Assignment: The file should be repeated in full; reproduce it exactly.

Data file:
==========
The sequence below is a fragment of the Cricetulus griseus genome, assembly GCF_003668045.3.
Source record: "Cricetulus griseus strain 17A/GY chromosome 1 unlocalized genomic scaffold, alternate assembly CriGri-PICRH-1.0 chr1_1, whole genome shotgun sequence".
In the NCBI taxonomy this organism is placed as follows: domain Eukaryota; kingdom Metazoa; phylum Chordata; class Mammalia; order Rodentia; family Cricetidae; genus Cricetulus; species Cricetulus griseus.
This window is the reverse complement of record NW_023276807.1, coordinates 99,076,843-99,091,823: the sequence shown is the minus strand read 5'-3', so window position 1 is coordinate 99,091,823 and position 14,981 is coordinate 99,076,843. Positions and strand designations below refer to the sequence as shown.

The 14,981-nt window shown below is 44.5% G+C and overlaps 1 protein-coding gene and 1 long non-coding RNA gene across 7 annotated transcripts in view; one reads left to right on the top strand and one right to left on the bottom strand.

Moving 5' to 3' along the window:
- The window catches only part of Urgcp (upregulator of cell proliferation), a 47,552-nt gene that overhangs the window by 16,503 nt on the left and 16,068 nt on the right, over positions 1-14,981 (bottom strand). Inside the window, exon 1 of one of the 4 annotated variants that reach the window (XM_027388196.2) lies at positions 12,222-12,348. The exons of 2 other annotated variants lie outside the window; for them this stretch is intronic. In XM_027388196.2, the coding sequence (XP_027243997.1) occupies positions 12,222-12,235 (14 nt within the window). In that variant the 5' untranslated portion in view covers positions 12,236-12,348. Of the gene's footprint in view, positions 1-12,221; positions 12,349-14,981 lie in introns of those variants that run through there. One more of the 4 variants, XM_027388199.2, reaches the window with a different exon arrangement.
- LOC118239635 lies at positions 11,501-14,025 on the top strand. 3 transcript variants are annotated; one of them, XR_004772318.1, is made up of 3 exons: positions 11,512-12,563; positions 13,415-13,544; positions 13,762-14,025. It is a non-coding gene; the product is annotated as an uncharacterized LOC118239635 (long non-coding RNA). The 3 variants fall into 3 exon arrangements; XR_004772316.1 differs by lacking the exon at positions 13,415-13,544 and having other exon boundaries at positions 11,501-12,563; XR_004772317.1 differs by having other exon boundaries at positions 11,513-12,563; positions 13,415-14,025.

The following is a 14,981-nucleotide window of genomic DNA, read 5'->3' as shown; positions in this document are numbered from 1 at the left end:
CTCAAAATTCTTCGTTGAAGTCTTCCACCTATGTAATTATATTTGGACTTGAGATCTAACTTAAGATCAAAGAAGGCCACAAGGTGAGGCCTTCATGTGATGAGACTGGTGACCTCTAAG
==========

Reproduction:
The sequence below is a fragment of the Cricetulus griseus genome, assembly GCF_003668045.3.
Source record: "Cricetulus griseus strain 17A/GY chromosome 1 unlocalized genomic scaffold, alternate assembly CriGri-PICRH-1.0 chr1_1, whole genome shotgun sequence".
In the NCBI taxonomy this organism is placed as follows: domain Eukaryota; kingdom Metazoa; phylum Chordata; class Mammalia; order Rodentia; family Cricetidae; genus Cricetulus; species Cricetulus griseus.
This window is the reverse complement of record NW_023276807.1, coordinates 99,076,843-99,091,823: the sequence shown is the minus strand read 5'-3', so window position 1 is coordinate 99,091,823 and position 14,981 is coordinate 99,076,843. Positions and strand designations below refer to the sequence as shown.

The 14,981-nt window shown below is 44.5% G+C and overlaps 1 protein-coding gene and 1 long non-coding RNA gene across 7 annotated transcripts in view; one reads left to right on the top strand and one right to left on the bottom strand.

Moving 5' to 3' along the window:
- The window catches only part of Urgcp (upregulator of cell proliferation), a 47,552-nt gene that overhangs the window by 16,503 nt on the left and 16,068 nt on the right, over positions 1-14,981 (bottom strand). Inside the window, exon 1 of one of the 4 annotated variants that reach the window (XM_027388196.2) lies at positions 12,222-12,348. The exons of 2 other annotated variants lie outside the window; for them this stretch is intronic. In XM_027388196.2, the coding sequence (XP_027243997.1) occupies positions 12,222-12,235 (14 nt within the window). In that variant the 5' untranslated portion in view covers positions 12,236-12,348. Of the gene's footprint in view, positions 1-12,221; positions 12,349-14,981 lie in introns of those variants that run through there. One more of the 4 variants, XM_027388199.2, reaches the window with a different exon arrangement.
- LOC118239635 lies at positions 11,501-14,025 on the top strand. 3 transcript variants are annotated; one of them, XR_004772318.1, is made up of 3 exons: positions 11,512-12,563; positions 13,415-13,544; positions 13,762-14,025. It is a non-coding gene; the product is annotated as an uncharacterized LOC118239635 (long non-coding RNA). The 3 variants fall into 3 exon arrangements; XR_004772316.1 differs by lacking the exon at positions 13,415-13,544 and having other exon boundaries at positions 11,501-12,563; XR_004772317.1 differs by having other exon boundaries at positions 11,513-12,563; positions 13,415-14,025.

The following is a 14,981-nucleotide window of genomic DNA, read 5'->3' as shown; positions in this document are numbered from 1 at the left end:
CTCAAAATTCTTCGTTGAAGTCTTCCACCTATGTAATTATATTTGGACTTGAGATCTAACTTAAGATCAAAGAAGGCCACAAGGTGAGGCCTTCATGTGATGAGACTGGTGACCTCTAAG